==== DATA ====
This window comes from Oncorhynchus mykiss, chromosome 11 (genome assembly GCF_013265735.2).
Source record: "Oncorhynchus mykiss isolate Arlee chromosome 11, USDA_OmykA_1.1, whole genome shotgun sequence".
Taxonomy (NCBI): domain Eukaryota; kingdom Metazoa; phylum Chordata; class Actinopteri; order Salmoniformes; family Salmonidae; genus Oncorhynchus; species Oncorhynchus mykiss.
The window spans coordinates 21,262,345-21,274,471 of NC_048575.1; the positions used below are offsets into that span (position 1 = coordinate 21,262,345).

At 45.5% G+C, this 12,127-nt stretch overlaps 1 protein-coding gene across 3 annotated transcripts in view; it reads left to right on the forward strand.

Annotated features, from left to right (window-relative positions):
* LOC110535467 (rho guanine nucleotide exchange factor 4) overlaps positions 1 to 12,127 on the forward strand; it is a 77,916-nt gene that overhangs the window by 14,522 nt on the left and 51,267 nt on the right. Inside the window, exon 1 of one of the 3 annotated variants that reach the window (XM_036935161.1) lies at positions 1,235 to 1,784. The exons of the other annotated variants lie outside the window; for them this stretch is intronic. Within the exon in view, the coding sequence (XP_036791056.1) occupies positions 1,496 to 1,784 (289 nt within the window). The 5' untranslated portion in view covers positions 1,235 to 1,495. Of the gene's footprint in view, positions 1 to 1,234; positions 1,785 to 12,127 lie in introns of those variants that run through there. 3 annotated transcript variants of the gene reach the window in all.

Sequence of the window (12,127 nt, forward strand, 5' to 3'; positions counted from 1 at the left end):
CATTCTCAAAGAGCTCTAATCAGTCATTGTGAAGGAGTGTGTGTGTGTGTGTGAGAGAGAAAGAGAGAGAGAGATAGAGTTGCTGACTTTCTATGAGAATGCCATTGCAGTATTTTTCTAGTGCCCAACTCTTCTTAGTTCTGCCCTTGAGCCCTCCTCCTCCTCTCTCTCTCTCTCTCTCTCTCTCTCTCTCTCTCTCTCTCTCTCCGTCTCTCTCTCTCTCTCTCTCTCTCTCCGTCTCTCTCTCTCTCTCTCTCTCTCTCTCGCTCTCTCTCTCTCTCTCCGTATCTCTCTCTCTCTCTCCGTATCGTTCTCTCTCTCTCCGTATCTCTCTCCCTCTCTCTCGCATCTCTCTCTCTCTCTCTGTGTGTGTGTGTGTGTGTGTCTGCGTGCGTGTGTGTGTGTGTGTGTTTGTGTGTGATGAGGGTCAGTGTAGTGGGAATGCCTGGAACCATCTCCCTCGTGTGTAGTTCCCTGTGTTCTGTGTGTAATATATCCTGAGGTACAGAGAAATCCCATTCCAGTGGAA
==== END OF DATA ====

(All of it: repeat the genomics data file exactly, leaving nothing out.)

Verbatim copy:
This window comes from Oncorhynchus mykiss, chromosome 11 (genome assembly GCF_013265735.2).
Source record: "Oncorhynchus mykiss isolate Arlee chromosome 11, USDA_OmykA_1.1, whole genome shotgun sequence".
Taxonomy (NCBI): domain Eukaryota; kingdom Metazoa; phylum Chordata; class Actinopteri; order Salmoniformes; family Salmonidae; genus Oncorhynchus; species Oncorhynchus mykiss.
The window spans coordinates 21,262,345-21,274,471 of NC_048575.1; the positions used below are offsets into that span (position 1 = coordinate 21,262,345).

At 45.5% G+C, this 12,127-nt stretch overlaps 1 protein-coding gene across 3 annotated transcripts in view; it reads left to right on the forward strand.

Annotated features, from left to right (window-relative positions):
* LOC110535467 (rho guanine nucleotide exchange factor 4) overlaps positions 1 to 12,127 on the forward strand; it is a 77,916-nt gene that overhangs the window by 14,522 nt on the left and 51,267 nt on the right. Inside the window, exon 1 of one of the 3 annotated variants that reach the window (XM_036935161.1) lies at positions 1,235 to 1,784. The exons of the other annotated variants lie outside the window; for them this stretch is intronic. Within the exon in view, the coding sequence (XP_036791056.1) occupies positions 1,496 to 1,784 (289 nt within the window). The 5' untranslated portion in view covers positions 1,235 to 1,495. Of the gene's footprint in view, positions 1 to 1,234; positions 1,785 to 12,127 lie in introns of those variants that run through there. 3 annotated transcript variants of the gene reach the window in all.

Sequence of the window (12,127 nt, forward strand, 5' to 3'; positions counted from 1 at the left end):
CATTCTCAAAGAGCTCTAATCAGTCATTGTGAAGGAGTGTGTGTGTGTGTGTGAGAGAGAAAGAGAGAGAGAGATAGAGTTGCTGACTTTCTATGAGAATGCCATTGCAGTATTTTTCTAGTGCCCAACTCTTCTTAGTTCTGCCCTTGAGCCCTCCTCCTCCTCTCTCTCTCTCTCTCTCTCTCTCTCTCTCTCTCTCTCTCTCTCCGTCTCTCTCTCTCTCTCTCTCTCTCTCCGTCTCTCTCTCTCTCTCTCTCTCTCTCTCGCTCTCTCTCTCTCTCTCCGTATCTCTCTCTCTCTCTCCGTATCGTTCTCTCTCTCTCCGTATCTCTCTCCCTCTCTCTCGCATCTCTCTCTCTCTCTCTGTGTGTGTGTGTGTGTGTGTCTGCGTGCGTGTGTGTGTGTGTGTGTTTGTGTGTGATGAGGGTCAGTGTAGTGGGAATGCCTGGAACCATCTCCCTCGTGTGTAGTTCCCTGTGTTCTGTGTGTAATATATCCTGAGGTACAGAGAAATCCCATTCCAGTGGAA